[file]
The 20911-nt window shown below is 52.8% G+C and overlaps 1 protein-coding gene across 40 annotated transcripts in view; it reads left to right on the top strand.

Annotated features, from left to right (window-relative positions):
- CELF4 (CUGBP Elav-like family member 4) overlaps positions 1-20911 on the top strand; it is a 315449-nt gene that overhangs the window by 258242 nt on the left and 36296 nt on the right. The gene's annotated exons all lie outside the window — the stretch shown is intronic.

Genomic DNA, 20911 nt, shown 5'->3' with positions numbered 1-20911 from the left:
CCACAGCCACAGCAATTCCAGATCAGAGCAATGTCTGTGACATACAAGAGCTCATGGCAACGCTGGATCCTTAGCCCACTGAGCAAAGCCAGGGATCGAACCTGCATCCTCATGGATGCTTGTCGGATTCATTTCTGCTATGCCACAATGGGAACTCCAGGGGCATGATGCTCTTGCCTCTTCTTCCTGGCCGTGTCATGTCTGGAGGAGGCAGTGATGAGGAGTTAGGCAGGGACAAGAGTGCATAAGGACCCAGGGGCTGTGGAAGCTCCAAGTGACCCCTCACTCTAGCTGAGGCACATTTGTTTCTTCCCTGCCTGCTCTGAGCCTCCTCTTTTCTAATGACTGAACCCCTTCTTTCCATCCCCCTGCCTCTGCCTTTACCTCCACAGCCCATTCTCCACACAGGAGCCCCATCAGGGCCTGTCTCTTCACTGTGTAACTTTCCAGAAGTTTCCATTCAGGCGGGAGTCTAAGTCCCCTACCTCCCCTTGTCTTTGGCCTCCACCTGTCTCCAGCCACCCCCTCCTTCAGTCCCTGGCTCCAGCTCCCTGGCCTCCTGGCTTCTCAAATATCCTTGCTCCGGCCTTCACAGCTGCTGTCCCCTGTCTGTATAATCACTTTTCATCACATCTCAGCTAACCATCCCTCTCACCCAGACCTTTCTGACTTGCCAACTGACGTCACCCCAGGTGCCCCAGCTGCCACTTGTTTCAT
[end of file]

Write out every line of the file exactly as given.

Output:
The 20911-nt window shown below is 52.8% G+C and overlaps 1 protein-coding gene across 40 annotated transcripts in view; it reads left to right on the top strand.

Annotated features, from left to right (window-relative positions):
- CELF4 (CUGBP Elav-like family member 4) overlaps positions 1-20911 on the top strand; it is a 315449-nt gene that overhangs the window by 258242 nt on the left and 36296 nt on the right. The gene's annotated exons all lie outside the window — the stretch shown is intronic.

Genomic DNA, 20911 nt, shown 5'->3' with positions numbered 1-20911 from the left:
CCACAGCCACAGCAATTCCAGATCAGAGCAATGTCTGTGACATACAAGAGCTCATGGCAACGCTGGATCCTTAGCCCACTGAGCAAAGCCAGGGATCGAACCTGCATCCTCATGGATGCTTGTCGGATTCATTTCTGCTATGCCACAATGGGAACTCCAGGGGCATGATGCTCTTGCCTCTTCTTCCTGGCCGTGTCATGTCTGGAGGAGGCAGTGATGAGGAGTTAGGCAGGGACAAGAGTGCATAAGGACCCAGGGGCTGTGGAAGCTCCAAGTGACCCCTCACTCTAGCTGAGGCACATTTGTTTCTTCCCTGCCTGCTCTGAGCCTCCTCTTTTCTAATGACTGAACCCCTTCTTTCCATCCCCCTGCCTCTGCCTTTACCTCCACAGCCCATTCTCCACACAGGAGCCCCATCAGGGCCTGTCTCTTCACTGTGTAACTTTCCAGAAGTTTCCATTCAGGCGGGAGTCTAAGTCCCCTACCTCCCCTTGTCTTTGGCCTCCACCTGTCTCCAGCCACCCCCTCCTTCAGTCCCTGGCTCCAGCTCCCTGGCCTCCTGGCTTCTCAAATATCCTTGCTCCGGCCTTCACAGCTGCTGTCCCCTGTCTGTATAATCACTTTTCATCACATCTCAGCTAACCATCCCTCTCACCCAGACCTTTCTGACTTGCCAACTGACGTCACCCCAGGTGCCCCAGCTGCCACTTGTTTCAT